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Chuck D Sues Universal Music for Hundreds of Millions in Unpaid Royalties

Posted on the 17 November 2011 by Micmad @immicmad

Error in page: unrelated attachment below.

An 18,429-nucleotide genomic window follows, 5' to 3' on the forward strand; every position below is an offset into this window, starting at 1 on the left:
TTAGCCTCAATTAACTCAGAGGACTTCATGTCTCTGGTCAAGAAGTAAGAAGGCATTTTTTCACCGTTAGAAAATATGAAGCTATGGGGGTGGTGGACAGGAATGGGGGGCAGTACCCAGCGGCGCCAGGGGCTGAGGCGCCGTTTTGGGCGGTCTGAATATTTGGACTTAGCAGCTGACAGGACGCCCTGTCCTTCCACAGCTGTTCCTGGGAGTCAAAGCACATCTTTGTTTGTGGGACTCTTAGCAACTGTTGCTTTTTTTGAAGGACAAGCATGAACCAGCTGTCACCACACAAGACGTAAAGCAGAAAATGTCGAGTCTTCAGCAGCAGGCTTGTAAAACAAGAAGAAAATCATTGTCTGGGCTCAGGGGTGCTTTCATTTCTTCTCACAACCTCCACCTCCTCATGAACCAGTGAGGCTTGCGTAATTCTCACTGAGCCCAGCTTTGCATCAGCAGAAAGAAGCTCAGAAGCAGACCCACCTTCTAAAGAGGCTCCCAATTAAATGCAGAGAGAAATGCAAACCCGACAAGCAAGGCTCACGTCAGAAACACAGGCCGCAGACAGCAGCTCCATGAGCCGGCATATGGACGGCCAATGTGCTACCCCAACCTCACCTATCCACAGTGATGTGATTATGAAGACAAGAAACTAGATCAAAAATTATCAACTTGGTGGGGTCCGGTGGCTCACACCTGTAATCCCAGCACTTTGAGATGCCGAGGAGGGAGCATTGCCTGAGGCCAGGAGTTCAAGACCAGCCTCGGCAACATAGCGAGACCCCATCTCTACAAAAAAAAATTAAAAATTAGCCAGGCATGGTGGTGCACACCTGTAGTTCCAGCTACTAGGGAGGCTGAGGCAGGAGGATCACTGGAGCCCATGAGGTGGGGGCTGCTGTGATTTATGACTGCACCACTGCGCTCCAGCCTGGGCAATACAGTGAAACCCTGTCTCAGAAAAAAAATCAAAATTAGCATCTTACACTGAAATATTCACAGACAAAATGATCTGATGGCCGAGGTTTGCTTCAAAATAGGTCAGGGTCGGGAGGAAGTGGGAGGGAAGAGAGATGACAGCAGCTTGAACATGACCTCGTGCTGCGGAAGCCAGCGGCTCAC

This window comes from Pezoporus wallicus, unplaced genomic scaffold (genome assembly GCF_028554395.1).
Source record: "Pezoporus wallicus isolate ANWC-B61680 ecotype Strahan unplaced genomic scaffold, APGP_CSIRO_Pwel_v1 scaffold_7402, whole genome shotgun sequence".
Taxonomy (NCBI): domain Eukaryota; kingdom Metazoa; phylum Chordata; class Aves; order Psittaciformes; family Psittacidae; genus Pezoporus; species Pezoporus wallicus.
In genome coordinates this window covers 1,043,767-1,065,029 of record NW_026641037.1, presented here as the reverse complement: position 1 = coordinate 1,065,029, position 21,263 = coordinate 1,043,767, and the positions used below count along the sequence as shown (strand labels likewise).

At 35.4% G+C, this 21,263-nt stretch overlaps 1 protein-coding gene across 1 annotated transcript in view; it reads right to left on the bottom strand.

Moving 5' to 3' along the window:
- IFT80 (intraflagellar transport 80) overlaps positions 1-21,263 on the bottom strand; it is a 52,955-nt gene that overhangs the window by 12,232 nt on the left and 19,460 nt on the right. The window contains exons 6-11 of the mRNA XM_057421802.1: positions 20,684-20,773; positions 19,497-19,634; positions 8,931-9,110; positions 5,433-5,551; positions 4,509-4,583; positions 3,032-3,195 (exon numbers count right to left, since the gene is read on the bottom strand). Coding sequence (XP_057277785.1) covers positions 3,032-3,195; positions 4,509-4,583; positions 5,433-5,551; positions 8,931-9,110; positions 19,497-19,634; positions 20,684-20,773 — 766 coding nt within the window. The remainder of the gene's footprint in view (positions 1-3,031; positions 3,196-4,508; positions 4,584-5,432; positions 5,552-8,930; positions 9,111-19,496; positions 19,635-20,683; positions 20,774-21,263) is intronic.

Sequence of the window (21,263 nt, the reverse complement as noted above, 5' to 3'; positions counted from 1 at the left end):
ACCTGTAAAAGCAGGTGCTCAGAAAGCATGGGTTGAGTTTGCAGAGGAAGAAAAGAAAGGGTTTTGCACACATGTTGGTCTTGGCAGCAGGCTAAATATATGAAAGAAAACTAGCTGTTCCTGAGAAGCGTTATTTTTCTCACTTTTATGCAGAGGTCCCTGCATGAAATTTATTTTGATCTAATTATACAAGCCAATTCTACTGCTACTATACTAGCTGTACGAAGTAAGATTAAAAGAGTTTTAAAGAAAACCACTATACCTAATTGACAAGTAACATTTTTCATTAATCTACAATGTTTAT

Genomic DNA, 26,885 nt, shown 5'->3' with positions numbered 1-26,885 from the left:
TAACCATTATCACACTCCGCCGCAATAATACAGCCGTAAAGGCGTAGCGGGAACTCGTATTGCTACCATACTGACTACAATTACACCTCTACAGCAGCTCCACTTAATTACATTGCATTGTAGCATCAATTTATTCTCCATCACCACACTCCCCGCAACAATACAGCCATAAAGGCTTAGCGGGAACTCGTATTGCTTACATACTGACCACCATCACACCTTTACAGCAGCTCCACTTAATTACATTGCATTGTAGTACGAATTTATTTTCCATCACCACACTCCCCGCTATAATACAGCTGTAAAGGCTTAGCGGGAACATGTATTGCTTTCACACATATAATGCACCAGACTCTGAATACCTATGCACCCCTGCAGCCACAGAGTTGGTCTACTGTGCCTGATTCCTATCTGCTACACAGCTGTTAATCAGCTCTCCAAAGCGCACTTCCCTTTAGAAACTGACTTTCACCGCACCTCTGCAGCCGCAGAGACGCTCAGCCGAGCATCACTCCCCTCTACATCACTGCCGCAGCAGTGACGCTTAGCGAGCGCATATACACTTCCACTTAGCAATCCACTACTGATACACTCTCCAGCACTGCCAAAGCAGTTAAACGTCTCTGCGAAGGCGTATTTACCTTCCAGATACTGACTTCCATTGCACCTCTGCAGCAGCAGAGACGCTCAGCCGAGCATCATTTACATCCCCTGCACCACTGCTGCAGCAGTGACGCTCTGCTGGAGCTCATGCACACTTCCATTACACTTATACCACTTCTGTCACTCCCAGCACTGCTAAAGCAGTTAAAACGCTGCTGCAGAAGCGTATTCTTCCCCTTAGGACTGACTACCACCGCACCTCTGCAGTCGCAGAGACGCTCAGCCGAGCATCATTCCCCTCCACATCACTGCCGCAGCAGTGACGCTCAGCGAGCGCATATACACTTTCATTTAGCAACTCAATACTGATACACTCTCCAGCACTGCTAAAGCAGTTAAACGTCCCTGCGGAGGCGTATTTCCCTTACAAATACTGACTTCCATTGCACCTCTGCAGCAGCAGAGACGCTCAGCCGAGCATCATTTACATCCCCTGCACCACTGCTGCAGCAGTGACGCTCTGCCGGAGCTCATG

This could lead to a figure around $2 billion that the labels may need to pay out to artists, and the artists are noticing. The initial eye opening event was when Eminem's publisher won the lawsuit it had against Universal Music. The lawsuit was all over how to account for iTunes royalties and the disbursements of those funds. This may cause an overwhelming similar litigation, which may be possibly enough to seriously cripple the world's largest record company. Universal Music would insist that Eminem's deal was unique and the case was a one of one. However, more and more musicians are understanding the implications of the ruling, and filing similar lawsuits. The simple question that would later be addressed is whether or not an iTunes sale was a "sale" or if it was a license. Universal claimed that when you "buy" a song at iTunes it's just a license. That would actual prove to be UMG's undoing here, due to the drastically different terms for royalties on "sales" and "licenses" in many of its old contracts with artists. Previously "pre-iTunes" sales were of things like CDs, which Universal had relatively higher production, storage and distribution costs. So the royalty to the artist was lower for the sale of CDs. Licenses referred to things like licensing a song for a movie or television commercial. With this option the labels were willing to share higher royalties with the artist, and for good reason. The costs to the label for such licenses were minimal, and licensing was always a relatively miniscule part of the business. But, of course, iTunes makes for a unique situation. The label wanted to act as if it's the same thing as selling a CD, and is the reason they have been paying the lower rate.  The basic legal claim from musicians is that for iTunes sales, they deserve the much higher royalty rate, which is closer to 50%, rather than the 10% for sales currently being paid out. The court in the Eminem/FBT case said that iTunes songs were licenses and that the higher rates actually applied. In the Chuck D lawsuit, he notes that the sold equation includes a ton of additional deductions compared to the licensed equation. This includes a container charge and a audiophile deduction. Because of those significant other deductions that only are used on "sales," the claim is the amount owed is even larger than just the discrepancy in royalty rates. Chuck D also points out that the "container charge" is officially for the physical packaging of a CD, it seems ridiculous that UMF has been applying the container charge to digital licenses like iTunes. There are various deductions in the old way of accounting for sales that are ridiculous. There is a net sales deduction, which simply deletes 15% of sales from the equation. Then the "container charge" takes out another 25%. This means on 1,000 units which would bring UMG $700 they would only have to pay Chuck D $80.33 per 1,000 units. Despite a royalty rate of 24%, the real royalty rate for Chuck D would actually be more like 11%, rather than the 24% agreed upon in the contract. The lawsuit notes, the proper way to account for digital royalties would show a significantly higher number of $315.85 for every 1,000 units sold. This new total would disregard all of the irrelevant deductions previously taken out by UMG. The company is still using a 100-year-old business model despite it venturing into the digital age where ringtone sales are included as well. Ringtone royalties paid out by UMG for 1,000 ringtones sold is currently $49.89 per thousand. The actual number for the same amount should be more like $660 paid out to the artist. This is just the first is what would seem to be a wave of upcoming lawsuits against the big music labels. Chuck D has actually been one of the artists on the forefront of embracing the Internet and what it allows all the way back to 2000. This should prove as a warning to artist read the fine print and pay attention to the new forms of media being used. 

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